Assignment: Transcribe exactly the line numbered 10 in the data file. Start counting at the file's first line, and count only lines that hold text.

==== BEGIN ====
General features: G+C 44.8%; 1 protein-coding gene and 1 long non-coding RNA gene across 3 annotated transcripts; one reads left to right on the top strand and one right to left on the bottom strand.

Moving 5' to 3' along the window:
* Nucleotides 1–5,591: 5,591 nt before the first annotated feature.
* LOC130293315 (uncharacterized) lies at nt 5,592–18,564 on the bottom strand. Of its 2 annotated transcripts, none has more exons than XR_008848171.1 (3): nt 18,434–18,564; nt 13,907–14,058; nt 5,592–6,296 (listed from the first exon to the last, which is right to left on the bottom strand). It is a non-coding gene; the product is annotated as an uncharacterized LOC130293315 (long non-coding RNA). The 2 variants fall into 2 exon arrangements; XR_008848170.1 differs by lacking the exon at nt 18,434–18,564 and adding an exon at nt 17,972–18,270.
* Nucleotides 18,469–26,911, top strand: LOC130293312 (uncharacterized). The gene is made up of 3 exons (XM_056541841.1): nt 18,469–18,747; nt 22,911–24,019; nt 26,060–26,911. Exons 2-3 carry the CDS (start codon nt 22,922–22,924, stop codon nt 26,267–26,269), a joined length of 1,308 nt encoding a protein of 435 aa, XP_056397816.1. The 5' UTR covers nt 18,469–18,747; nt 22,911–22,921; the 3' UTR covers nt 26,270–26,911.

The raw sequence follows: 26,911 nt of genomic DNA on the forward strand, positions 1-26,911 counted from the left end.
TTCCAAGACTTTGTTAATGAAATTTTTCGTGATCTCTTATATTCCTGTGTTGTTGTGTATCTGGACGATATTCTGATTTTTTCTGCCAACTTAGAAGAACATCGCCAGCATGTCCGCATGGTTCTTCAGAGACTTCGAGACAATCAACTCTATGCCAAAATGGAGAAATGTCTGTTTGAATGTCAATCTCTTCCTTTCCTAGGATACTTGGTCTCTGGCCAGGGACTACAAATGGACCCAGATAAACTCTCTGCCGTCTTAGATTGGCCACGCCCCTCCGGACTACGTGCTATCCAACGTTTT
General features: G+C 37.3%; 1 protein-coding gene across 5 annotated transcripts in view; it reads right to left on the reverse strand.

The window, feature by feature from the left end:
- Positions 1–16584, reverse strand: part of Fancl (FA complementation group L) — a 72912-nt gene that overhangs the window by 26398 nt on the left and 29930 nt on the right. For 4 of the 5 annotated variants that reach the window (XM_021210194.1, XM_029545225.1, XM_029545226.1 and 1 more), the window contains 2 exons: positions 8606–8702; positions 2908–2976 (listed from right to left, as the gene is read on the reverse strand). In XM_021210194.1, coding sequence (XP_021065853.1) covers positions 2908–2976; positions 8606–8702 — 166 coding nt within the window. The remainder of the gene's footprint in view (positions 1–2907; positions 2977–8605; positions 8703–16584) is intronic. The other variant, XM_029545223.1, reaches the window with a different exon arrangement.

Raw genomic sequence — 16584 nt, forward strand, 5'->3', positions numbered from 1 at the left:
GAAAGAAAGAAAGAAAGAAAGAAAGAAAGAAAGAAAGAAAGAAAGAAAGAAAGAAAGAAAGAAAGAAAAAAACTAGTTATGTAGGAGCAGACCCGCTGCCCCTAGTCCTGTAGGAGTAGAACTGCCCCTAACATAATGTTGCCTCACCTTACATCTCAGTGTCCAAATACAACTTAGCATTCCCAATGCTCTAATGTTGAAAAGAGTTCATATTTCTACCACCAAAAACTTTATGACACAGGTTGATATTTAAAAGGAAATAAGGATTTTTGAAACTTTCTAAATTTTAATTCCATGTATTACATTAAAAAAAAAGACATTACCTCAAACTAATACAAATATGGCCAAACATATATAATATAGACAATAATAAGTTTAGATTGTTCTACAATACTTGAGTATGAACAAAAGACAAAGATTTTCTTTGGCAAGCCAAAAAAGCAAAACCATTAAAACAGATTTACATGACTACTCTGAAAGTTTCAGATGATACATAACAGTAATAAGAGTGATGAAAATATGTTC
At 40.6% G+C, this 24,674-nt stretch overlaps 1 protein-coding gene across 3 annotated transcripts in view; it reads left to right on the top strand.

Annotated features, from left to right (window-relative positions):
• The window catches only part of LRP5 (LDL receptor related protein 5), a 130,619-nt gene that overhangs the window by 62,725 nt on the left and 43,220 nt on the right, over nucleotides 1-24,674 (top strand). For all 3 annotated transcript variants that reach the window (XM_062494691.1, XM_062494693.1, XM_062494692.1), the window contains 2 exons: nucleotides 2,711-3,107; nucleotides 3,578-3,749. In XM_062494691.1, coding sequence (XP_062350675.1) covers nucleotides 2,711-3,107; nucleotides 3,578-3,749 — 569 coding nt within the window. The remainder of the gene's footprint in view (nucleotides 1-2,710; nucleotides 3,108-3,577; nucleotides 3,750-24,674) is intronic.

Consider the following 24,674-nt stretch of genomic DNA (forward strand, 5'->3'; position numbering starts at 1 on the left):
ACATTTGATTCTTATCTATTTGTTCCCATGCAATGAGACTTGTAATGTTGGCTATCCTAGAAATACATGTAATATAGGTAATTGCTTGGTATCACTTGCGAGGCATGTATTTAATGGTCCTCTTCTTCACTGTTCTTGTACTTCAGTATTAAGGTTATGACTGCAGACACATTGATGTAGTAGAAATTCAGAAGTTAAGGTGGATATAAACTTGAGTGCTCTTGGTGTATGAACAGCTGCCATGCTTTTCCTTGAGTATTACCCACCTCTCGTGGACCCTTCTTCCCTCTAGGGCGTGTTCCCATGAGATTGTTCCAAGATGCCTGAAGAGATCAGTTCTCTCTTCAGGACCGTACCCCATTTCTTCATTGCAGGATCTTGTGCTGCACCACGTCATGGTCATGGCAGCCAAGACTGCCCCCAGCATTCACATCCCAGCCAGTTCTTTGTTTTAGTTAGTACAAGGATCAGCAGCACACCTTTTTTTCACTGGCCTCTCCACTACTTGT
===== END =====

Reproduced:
- Positions 1–16584, reverse strand: part of Fancl (FA complementation group L) — a 72912-nt gene that overhangs the window by 26398 nt on the left and 29930 nt on the right. For 4 of the 5 annotated variants that reach the window (XM_021210194.1, XM_029545225.1, XM_029545226.1 and 1 more), the window contains 2 exons: positions 8606–8702; positions 2908–2976 (listed from right to left, as the gene is read on the reverse strand). In XM_021210194.1, coding sequence (XP_021065853.1) covers positions 2908–2976; positions 8606–8702 — 166 coding nt within the window. The remainder of the gene's footprint in view (positions 1–2907; positions 2977–8605; positions 8703–16584) is intronic. The other variant, XM_029545223.1, reaches the window with a different exon arrangement.